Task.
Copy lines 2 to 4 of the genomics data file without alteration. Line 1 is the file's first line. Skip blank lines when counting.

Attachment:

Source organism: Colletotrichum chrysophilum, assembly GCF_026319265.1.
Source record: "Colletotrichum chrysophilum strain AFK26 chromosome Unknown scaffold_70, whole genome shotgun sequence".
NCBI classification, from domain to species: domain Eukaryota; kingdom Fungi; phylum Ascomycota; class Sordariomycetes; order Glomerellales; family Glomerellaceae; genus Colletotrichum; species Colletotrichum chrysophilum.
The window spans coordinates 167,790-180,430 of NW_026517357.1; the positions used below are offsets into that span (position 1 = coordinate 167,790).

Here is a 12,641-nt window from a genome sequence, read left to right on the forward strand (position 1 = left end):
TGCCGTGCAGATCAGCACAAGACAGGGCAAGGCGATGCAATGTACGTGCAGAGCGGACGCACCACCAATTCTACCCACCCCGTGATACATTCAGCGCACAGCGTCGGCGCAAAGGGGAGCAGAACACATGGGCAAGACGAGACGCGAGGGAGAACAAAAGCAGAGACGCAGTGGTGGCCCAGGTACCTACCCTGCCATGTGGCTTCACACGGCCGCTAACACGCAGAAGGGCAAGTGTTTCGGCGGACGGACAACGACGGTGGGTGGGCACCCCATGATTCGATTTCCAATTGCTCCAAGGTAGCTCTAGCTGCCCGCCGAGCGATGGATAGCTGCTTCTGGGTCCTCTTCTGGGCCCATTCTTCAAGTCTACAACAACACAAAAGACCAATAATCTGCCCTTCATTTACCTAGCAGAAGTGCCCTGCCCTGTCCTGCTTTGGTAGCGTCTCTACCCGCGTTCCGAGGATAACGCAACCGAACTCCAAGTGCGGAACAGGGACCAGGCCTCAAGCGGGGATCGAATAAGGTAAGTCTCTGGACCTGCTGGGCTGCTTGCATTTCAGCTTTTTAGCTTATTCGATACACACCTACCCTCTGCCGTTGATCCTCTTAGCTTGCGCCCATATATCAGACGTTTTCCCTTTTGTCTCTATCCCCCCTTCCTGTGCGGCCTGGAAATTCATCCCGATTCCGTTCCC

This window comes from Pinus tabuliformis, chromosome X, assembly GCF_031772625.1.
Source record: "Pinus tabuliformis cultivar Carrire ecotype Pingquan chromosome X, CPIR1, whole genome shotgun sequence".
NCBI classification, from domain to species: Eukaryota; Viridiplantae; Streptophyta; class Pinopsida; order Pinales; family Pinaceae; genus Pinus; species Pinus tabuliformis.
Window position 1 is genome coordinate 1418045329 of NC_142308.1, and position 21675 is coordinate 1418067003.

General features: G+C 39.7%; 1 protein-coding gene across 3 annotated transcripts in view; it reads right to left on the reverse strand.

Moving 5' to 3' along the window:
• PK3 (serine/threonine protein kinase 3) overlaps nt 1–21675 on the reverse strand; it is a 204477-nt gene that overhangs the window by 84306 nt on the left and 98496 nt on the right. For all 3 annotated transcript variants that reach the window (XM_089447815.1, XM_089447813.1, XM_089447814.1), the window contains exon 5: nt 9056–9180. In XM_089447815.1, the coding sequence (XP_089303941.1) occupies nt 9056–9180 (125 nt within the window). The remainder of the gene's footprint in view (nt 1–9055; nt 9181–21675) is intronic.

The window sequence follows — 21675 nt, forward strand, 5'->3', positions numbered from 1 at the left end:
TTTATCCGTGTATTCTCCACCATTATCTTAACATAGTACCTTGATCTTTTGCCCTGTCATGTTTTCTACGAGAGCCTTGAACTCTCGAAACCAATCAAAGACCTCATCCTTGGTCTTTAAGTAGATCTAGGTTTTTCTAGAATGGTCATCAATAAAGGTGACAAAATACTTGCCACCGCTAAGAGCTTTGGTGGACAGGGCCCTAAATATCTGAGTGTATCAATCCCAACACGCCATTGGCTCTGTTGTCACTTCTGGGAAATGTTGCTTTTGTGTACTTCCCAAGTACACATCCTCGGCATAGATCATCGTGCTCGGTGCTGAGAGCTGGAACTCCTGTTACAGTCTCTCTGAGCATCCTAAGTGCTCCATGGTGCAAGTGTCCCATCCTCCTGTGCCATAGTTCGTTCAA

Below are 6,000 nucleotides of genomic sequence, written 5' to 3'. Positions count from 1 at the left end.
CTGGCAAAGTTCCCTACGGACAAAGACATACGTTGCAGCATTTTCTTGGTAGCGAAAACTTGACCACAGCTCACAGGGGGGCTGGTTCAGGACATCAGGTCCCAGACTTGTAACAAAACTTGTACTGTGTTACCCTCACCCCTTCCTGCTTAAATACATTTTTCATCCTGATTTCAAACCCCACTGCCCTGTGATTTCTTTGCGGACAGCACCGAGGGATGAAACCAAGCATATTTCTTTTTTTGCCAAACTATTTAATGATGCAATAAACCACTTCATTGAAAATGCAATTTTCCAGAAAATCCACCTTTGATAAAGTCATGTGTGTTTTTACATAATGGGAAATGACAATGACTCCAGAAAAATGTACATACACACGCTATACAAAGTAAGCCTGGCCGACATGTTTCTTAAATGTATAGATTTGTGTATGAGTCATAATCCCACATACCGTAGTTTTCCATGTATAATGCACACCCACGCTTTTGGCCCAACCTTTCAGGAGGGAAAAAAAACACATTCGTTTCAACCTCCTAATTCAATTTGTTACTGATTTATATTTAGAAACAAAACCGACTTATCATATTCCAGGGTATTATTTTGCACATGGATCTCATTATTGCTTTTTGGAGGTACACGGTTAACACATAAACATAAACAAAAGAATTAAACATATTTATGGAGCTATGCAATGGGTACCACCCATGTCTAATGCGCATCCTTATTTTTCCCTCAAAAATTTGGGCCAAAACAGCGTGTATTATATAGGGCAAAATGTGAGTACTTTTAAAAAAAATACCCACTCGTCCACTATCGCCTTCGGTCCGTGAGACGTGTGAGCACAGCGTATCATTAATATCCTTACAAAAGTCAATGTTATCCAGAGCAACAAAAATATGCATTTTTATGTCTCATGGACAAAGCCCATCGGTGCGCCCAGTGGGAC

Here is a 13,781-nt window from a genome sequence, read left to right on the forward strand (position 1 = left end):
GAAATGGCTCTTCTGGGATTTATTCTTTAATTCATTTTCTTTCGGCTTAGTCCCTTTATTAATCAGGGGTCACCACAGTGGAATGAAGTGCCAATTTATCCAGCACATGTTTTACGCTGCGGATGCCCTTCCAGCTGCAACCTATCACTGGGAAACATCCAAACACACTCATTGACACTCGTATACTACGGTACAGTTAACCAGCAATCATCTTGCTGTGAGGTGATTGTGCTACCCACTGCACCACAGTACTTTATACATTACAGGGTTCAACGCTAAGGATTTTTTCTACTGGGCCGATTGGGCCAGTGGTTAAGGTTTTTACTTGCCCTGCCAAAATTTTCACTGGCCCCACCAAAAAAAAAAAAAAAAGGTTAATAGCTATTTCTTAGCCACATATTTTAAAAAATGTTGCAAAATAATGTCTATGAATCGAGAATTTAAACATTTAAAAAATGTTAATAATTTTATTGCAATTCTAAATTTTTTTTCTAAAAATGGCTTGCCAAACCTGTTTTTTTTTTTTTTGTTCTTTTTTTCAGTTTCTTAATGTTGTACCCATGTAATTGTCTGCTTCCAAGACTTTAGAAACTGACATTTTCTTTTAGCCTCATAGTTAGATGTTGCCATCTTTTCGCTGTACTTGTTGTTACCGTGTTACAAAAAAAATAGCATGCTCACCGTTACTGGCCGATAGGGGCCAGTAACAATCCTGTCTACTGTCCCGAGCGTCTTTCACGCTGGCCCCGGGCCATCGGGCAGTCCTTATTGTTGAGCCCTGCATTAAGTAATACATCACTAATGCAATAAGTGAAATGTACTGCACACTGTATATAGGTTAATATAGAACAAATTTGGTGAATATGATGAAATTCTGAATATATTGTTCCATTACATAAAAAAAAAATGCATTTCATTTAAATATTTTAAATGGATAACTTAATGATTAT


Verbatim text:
Source record: "Colletotrichum chrysophilum strain AFK26 chromosome Unknown scaffold_70, whole genome shotgun sequence".
NCBI classification, from domain to species: domain Eukaryota; kingdom Fungi; phylum Ascomycota; class Sordariomycetes; order Glomerellales; family Glomerellaceae; genus Colletotrichum; species Colletotrichum chrysophilum.
The window spans coordinates 167,790-180,430 of NW_026517357.1; the positions used below are offsets into that span (position 1 = coordinate 167,790).